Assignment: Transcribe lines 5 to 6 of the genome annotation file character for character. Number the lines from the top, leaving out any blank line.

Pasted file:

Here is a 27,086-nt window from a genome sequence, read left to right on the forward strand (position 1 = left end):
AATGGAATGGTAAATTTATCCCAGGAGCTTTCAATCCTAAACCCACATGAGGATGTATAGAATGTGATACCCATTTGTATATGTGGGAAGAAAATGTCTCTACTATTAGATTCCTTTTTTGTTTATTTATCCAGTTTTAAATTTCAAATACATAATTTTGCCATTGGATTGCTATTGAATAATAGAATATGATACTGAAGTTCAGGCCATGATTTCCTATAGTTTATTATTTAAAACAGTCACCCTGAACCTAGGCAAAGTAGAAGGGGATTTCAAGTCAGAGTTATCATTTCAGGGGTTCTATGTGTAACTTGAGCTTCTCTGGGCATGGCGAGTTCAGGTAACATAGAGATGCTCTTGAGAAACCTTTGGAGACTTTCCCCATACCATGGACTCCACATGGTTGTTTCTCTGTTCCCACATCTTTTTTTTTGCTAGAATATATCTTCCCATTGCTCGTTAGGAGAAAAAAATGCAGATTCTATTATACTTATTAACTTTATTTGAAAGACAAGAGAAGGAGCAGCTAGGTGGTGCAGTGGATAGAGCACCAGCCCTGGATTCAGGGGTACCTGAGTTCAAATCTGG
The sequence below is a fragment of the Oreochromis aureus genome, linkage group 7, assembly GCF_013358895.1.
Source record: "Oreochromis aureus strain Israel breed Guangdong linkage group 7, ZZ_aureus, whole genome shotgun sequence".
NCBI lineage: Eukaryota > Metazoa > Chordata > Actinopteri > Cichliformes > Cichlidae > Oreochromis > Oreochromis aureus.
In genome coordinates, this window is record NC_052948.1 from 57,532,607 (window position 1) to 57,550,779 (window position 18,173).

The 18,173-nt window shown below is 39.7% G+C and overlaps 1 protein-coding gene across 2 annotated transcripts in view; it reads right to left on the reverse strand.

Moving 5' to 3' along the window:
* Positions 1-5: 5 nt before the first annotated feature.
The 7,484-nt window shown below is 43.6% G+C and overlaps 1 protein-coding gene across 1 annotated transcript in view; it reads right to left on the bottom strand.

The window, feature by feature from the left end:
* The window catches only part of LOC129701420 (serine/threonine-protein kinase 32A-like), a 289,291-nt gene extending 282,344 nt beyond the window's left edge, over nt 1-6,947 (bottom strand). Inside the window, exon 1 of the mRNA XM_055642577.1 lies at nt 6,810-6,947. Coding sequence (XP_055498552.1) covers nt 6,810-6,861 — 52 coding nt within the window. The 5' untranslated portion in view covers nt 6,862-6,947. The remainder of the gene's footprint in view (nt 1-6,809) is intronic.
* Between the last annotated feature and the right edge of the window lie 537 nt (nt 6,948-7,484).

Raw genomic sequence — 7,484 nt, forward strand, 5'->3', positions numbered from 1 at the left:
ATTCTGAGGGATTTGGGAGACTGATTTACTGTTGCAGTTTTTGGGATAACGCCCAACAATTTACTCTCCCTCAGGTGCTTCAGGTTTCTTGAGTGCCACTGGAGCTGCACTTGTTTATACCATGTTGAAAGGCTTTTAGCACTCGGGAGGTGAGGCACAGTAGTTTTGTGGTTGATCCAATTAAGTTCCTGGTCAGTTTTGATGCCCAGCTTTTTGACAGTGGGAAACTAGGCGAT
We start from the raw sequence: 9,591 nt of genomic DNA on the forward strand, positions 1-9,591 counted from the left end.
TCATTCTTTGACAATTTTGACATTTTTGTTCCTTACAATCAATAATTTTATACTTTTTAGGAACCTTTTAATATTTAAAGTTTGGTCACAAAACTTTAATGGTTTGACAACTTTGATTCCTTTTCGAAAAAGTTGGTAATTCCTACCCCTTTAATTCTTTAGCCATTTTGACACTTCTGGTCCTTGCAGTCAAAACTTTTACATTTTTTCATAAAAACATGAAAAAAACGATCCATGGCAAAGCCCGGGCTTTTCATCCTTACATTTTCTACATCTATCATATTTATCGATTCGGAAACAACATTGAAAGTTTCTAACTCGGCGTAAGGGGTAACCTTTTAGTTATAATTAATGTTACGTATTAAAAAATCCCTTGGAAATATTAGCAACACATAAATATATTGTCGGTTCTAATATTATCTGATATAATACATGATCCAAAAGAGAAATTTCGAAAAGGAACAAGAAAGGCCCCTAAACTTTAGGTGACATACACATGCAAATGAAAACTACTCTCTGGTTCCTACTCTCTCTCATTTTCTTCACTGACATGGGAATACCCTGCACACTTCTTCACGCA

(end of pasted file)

NCBI lineage: Eukaryota > Metazoa > Chordata > Actinopteri > Cichliformes > Cichlidae > Oreochromis > Oreochromis aureus.
In genome coordinates, this window is record NC_052948.1 from 57,532,607 (window position 1) to 57,550,779 (window position 18,173).